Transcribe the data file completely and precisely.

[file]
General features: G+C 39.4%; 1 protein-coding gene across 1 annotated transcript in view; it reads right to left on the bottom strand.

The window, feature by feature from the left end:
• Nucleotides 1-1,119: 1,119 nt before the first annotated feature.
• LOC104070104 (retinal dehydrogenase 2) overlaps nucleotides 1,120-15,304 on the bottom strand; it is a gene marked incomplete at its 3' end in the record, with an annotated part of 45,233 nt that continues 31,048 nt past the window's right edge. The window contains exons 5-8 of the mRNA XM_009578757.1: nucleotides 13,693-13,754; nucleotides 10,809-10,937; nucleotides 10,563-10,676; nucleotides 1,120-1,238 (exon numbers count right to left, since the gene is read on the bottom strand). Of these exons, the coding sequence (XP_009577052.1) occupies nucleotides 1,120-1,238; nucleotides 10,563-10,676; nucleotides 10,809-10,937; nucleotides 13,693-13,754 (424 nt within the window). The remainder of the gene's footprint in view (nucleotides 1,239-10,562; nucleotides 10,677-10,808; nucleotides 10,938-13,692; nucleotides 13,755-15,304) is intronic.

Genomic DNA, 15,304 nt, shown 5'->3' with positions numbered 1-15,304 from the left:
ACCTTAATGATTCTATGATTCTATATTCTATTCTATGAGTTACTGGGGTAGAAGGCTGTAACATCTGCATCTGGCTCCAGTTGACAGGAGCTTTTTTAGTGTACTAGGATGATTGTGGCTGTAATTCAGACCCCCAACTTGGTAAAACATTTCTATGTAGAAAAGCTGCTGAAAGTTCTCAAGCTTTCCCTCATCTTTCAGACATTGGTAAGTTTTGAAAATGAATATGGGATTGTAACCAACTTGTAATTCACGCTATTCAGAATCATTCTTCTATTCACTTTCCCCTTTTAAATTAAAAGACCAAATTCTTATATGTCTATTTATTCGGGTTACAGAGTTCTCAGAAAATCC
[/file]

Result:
General features: G+C 39.4%; 1 protein-coding gene across 1 annotated transcript in view; it reads right to left on the bottom strand.

The window, feature by feature from the left end:
• Nucleotides 1-1,119: 1,119 nt before the first annotated feature.
• LOC104070104 (retinal dehydrogenase 2) overlaps nucleotides 1,120-15,304 on the bottom strand; it is a gene marked incomplete at its 3' end in the record, with an annotated part of 45,233 nt that continues 31,048 nt past the window's right edge. The window contains exons 5-8 of the mRNA XM_009578757.1: nucleotides 13,693-13,754; nucleotides 10,809-10,937; nucleotides 10,563-10,676; nucleotides 1,120-1,238 (exon numbers count right to left, since the gene is read on the bottom strand). Of these exons, the coding sequence (XP_009577052.1) occupies nucleotides 1,120-1,238; nucleotides 10,563-10,676; nucleotides 10,809-10,937; nucleotides 13,693-13,754 (424 nt within the window). The remainder of the gene's footprint in view (nucleotides 1,239-10,562; nucleotides 10,677-10,808; nucleotides 10,938-13,692; nucleotides 13,755-15,304) is intronic.

Genomic DNA, 15,304 nt, shown 5'->3' with positions numbered 1-15,304 from the left:
ACCTTAATGATTCTATGATTCTATATTCTATTCTATGAGTTACTGGGGTAGAAGGCTGTAACATCTGCATCTGGCTCCAGTTGACAGGAGCTTTTTTAGTGTACTAGGATGATTGTGGCTGTAATTCAGACCCCCAACTTGGTAAAACATTTCTATGTAGAAAAGCTGCTGAAAGTTCTCAAGCTTTCCCTCATCTTTCAGACATTGGTAAGTTTTGAAAATGAATATGGGATTGTAACCAACTTGTAATTCACGCTATTCAGAATCATTCTTCTATTCACTTTCCCCTTTTAAATTAAAAGACCAAATTCTTATATGTCTATTTATTCGGGTTACAGAGTTCTCAGAAAATCC